Windows Azure VMImages & Updates to CloneVM PowerShell script

The following blog introduces Windows Azure VMImages introduced recently @build 2014 and updates made to the CloneVM blog.

Build 2014 has been a real exciting event for Azure users and developers with lots of exciting updates and new features. Here I’m going to publish few details about new extension\switch to Save-AzureVMImage Azure PowerShell script.

Azure VM Images.

Remember Azure Images? An Azure Image is a SysPrep’ed OS image which can be used to deploy identical VMs for scaling up/down your deployment environment. Similarly we also have Windows Azure Disks, but unlike images disks are ready to deploy entities, a disk can be used to deploy a copy (or a snapshot) of existing Virtual Machines. Hmmm….now the real big question is, what about data disks attached to each VM?

Azure VM Images answers this question with a new switch to Save-AzureVMImage, the switch is called OSState. There are two options for this switch Generalized & Specialized.

A Generalized AzureVMImage is an image capture (or sysprep’ed for windows) of a running VM along with all the data disks attached to the VM. Generalized VMImages are similar to Azure Images feature we have today with an addition of capturing data disks as well, using generalized VMImage we can deploy N Identical Virtual Machines. It’s kind of template\model which can be re-used for scaling out your Front-End or Back-End Web Servers.

A Specialized AzureVMImage is a capture of VM which is already running along with the data disks. It is similar to the Azure-Disk feature we have today. Specialized VMImage can be used to take a snapshot of the existing VM which can be restored later. We can provision a new VM using specialized VMImage only once.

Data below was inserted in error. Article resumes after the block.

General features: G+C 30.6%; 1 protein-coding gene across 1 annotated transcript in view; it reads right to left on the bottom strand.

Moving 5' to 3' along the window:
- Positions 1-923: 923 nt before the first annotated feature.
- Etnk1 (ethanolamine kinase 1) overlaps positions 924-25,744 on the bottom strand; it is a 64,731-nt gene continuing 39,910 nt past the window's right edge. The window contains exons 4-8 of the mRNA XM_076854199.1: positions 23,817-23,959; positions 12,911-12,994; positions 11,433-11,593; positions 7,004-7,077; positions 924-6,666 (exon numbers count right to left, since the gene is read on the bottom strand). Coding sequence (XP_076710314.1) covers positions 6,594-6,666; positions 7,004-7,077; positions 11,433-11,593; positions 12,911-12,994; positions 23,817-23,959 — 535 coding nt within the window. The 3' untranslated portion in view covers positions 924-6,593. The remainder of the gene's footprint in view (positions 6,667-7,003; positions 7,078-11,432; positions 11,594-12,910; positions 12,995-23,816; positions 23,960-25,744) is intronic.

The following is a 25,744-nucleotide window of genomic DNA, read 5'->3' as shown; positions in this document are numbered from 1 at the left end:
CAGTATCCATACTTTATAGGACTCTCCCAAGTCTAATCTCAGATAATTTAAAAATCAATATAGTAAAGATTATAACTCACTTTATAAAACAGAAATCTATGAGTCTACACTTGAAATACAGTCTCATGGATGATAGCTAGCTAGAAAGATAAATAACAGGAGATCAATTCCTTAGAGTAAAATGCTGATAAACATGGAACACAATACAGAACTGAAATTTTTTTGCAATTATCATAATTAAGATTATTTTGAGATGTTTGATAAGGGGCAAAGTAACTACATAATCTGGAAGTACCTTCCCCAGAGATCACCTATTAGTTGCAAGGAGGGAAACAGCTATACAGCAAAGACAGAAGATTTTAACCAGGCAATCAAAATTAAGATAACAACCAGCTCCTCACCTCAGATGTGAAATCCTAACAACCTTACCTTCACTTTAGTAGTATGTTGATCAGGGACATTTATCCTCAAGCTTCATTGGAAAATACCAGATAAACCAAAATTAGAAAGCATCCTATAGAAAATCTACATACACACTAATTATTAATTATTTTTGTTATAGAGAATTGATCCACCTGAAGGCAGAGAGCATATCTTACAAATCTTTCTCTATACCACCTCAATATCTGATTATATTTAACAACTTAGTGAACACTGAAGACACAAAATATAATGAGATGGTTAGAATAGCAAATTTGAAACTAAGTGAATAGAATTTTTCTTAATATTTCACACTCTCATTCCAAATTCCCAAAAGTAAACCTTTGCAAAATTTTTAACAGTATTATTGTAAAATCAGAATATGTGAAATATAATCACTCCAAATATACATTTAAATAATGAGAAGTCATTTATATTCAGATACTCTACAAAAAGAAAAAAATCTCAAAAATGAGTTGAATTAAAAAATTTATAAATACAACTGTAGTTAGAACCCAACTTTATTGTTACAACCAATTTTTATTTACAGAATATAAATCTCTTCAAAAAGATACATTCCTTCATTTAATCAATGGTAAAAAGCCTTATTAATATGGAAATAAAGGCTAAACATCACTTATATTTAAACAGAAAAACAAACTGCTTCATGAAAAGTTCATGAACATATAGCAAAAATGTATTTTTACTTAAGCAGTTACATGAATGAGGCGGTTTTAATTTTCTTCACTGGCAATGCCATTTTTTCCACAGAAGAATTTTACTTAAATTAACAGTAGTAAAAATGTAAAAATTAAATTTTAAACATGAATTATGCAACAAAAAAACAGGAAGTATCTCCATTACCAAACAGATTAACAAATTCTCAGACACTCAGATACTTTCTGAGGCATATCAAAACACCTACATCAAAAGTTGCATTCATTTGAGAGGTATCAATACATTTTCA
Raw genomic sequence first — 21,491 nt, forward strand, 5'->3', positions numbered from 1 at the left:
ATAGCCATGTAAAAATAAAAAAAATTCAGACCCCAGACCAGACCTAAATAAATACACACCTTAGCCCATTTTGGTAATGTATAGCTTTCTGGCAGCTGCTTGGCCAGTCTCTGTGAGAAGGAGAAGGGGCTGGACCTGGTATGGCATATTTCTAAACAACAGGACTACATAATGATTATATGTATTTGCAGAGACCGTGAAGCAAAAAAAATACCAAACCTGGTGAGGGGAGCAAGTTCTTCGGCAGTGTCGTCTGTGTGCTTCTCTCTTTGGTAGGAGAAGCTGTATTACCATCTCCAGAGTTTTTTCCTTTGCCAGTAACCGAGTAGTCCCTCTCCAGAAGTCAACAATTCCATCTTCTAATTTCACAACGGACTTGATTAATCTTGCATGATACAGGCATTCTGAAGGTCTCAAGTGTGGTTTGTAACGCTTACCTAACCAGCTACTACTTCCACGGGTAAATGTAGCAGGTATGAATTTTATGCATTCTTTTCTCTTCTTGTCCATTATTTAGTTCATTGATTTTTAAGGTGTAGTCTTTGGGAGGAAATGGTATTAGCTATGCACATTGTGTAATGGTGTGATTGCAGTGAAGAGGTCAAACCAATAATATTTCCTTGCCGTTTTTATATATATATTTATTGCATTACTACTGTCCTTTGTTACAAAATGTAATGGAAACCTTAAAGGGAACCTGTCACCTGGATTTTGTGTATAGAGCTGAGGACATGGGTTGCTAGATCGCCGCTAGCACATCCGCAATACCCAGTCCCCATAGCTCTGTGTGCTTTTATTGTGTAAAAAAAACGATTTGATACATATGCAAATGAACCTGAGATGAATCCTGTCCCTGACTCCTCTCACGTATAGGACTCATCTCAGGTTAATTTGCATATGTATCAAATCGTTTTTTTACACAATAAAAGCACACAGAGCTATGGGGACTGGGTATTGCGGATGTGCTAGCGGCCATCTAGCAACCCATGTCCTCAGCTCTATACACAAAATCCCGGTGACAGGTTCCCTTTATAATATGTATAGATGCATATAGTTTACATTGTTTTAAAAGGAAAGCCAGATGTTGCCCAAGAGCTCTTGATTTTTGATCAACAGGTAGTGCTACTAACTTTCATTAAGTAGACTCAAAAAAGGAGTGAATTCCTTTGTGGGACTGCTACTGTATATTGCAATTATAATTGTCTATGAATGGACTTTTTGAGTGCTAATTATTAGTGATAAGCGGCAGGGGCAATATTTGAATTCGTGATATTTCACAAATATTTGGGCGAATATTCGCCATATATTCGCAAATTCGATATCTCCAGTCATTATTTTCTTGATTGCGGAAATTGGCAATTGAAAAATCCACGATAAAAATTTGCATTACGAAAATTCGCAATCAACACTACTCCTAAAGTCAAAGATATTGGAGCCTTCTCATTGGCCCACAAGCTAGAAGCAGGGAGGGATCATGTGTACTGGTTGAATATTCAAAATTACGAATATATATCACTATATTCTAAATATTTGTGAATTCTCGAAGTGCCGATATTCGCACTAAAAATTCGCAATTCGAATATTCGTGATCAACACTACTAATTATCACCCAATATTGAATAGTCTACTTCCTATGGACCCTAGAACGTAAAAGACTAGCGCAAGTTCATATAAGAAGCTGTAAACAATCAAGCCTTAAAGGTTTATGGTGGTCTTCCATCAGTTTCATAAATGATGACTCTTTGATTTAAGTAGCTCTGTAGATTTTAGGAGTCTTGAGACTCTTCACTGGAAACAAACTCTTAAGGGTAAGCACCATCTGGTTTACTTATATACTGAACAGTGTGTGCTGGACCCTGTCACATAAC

The below pictures presents the new features available with Save-AzureVMImage.


Here is how a Generalized/Specialized VMImage can be captured using Azure PowerShell.


Once the image is created the procedure to create a VM (quickVM or using AzureConfig) using powershell is still the same as shown in the below picture.


Updates to CloneVM PowerShell script.

Thanks to the developers for coming up with such a beautiful update, now my CloneVM scripts looks more compact and simple.

Unfortunately VMImages do not capture the Endpoints from the source VM, my script still needs to collect the endpoints information from the source VM and recreate them on the new cloned VM.

Here is the updated CloneVM, marked as CloneVM_V1.1.

Happy Coding !!

Cloning Azure Virtual Machine using PowerShell

Once a virtual machine is created, it is a tedious task to move it to another location with endpoint, in other words deep copy. The below PowerShell script assists in deep copying (OS+Data) a Virtual Machine to a new location\same location with endpoints.

Tested with: PowerShell 4.0

Cloning does a deep copy of OS+data disks to a new storage location provided by the user and creates a new VM out of it with endpoints.
Supports both Windows & Linux

Below are the sequence of actions which takes place
1. Locates the VM and shuts down after capturing information about OS, Size and data disks
2. Creates a Cloud Service and Storage Account (dynamically generates names if names already exist)
3. Copies the VHDs
4. Creates a new VM
5. Attaches Data Disks
6. Adds Endpoints (Probes, Load Balancing Endpoints not considered as of now)
7. Restores the source VM to original state (if it is shut down as part of the script)

Script Location:


  • You might find errors while creating a new disk, ignore it.
    • Reason: While trying to fetch a disk with a proposed name the script throws an exception that no disk found with such name in such cases a new disk with the proposed name will be created or new name is created and process repeats until a available disk name is found. This process is common across various scenarios in the script.
  • The script still does not support adding VM to the same cloud service\existing cloud service, since the endpoints if already existing on the service
    need to be load balanced, this option will be available in the future versions of the script.